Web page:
In a bid to close the ‘catwalk-to-commerce’ gap (the lag between the show and the product becoming available in store), Prada hosted a weeklong pre-order installation earlier this month at its SoHo flagship in New York.
Dubbed PradaVision, the space gave customers the chance to buy items from the A/W 16/17 collection months before they are distributed globally. Dominating the centre of the double-height store, both men’s and women’s pieces were showcased on a small army of mannequins, creating an exhibition-like environment.
Consumers could pre-order items directly from the mannequins, but only in person – deliberately giving staff the opportunity to demonstrate their commitment to personal service, and building excitement for the full autumn release. All pieces are delivered four to six weeks after ordering, while the least popular items will be dropped from full production (see Beta Brandscapes for more on experimental, rapid-reaction retail).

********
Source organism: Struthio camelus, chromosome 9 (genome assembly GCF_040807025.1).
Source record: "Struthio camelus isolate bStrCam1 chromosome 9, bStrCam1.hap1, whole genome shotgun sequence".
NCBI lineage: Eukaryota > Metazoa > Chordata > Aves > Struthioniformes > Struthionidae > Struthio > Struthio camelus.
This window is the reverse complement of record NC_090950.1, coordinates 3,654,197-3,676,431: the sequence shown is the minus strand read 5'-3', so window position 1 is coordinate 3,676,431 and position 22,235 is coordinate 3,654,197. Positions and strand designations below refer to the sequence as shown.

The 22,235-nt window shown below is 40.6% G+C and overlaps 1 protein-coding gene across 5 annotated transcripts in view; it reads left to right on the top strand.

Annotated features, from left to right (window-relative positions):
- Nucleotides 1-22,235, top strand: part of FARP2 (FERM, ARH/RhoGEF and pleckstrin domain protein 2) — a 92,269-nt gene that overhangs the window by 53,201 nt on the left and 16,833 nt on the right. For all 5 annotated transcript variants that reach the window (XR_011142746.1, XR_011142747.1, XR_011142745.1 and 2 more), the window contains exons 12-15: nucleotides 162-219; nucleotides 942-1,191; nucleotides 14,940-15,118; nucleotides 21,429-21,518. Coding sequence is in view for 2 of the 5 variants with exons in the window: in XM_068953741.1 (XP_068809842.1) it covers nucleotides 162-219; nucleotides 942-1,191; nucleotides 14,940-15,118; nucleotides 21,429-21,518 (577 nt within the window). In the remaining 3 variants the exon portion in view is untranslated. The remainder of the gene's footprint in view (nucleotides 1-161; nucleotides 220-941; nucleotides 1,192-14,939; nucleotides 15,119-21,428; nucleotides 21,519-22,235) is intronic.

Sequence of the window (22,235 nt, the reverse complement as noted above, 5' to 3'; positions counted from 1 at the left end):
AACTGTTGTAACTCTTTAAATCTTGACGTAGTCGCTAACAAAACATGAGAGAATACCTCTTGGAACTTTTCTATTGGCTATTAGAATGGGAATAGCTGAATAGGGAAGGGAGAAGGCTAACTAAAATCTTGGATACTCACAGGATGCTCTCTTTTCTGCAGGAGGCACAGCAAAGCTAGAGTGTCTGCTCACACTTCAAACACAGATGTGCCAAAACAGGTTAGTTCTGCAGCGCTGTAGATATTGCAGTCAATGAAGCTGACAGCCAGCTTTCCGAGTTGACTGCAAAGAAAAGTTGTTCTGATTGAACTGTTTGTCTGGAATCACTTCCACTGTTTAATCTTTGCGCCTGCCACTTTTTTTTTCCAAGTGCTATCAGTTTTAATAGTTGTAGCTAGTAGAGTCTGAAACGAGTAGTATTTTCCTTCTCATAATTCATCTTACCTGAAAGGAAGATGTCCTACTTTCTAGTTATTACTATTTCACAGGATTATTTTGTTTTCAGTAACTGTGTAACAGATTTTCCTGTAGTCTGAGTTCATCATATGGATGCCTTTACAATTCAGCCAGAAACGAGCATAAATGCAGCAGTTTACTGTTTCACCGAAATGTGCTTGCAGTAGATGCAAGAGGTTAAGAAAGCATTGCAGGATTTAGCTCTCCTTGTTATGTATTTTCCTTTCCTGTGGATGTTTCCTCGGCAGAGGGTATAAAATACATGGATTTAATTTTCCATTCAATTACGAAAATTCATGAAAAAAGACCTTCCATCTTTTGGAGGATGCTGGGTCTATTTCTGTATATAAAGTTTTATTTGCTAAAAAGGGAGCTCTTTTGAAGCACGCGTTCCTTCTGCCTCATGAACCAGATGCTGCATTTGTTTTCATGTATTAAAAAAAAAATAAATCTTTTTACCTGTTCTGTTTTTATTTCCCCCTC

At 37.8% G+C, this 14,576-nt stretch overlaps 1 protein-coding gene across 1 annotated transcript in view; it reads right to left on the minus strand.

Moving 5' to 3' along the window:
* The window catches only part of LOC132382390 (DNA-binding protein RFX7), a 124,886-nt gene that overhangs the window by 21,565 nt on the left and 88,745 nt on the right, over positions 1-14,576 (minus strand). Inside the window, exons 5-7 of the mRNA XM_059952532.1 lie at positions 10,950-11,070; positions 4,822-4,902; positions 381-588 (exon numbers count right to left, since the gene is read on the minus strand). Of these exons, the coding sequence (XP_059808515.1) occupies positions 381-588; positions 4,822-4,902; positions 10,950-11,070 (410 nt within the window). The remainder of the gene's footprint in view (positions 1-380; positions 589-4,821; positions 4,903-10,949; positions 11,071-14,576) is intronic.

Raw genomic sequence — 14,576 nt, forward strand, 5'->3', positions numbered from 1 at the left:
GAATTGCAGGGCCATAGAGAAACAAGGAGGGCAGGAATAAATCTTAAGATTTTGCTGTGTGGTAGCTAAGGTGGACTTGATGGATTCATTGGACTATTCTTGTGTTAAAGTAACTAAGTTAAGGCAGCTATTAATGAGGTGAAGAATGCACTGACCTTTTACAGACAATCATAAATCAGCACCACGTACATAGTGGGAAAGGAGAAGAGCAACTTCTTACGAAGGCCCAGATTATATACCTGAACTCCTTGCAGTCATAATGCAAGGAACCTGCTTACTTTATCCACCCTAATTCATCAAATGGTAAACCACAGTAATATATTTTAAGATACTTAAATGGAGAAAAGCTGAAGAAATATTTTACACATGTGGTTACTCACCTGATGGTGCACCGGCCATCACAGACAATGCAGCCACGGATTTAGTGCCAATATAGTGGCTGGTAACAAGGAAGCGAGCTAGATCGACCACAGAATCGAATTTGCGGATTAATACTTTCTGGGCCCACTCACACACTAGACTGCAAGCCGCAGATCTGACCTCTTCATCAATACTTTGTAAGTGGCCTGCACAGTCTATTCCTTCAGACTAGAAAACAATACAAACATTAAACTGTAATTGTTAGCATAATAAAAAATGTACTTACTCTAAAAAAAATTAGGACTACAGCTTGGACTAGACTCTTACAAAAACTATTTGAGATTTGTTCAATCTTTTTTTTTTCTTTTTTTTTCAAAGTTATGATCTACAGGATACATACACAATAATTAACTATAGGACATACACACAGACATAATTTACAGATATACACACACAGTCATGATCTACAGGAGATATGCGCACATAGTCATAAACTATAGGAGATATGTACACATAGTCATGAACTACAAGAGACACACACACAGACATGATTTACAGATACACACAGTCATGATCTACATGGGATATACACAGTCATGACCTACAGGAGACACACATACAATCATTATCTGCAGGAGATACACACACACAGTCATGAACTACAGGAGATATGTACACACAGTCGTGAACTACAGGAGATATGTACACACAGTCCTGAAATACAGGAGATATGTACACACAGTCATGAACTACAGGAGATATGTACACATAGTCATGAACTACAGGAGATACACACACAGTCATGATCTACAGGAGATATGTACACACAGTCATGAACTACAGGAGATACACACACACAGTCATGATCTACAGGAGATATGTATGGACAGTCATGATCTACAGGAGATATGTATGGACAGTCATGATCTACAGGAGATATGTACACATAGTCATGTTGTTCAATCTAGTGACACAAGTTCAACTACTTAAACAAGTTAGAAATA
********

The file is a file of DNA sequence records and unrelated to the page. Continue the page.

Boosting the connection to the show itself, the display – designed in collaboration with NY studio 2x4 – was surrounded by 50 monitors showing catwalk footage. Additionally, illustrations by Berlin-based artist Christophe Chemin, who designed the prints used in the collection, lined the walls.
Similarly conscious of creating a cohesive visual link between show and store space, in April 2016, Chanel created a concept pop-up shop in Singapore rooted in its S/S 16 airline-themed collection. The store focused on accessories, which were displayed on conveyor belts and mannequins dressed as flight attendants.
See also A/W 16/17 Catwalk Communications: Digital Innovations and Catwalk to Closet, part of our Anywhere Retailing Industry Trend.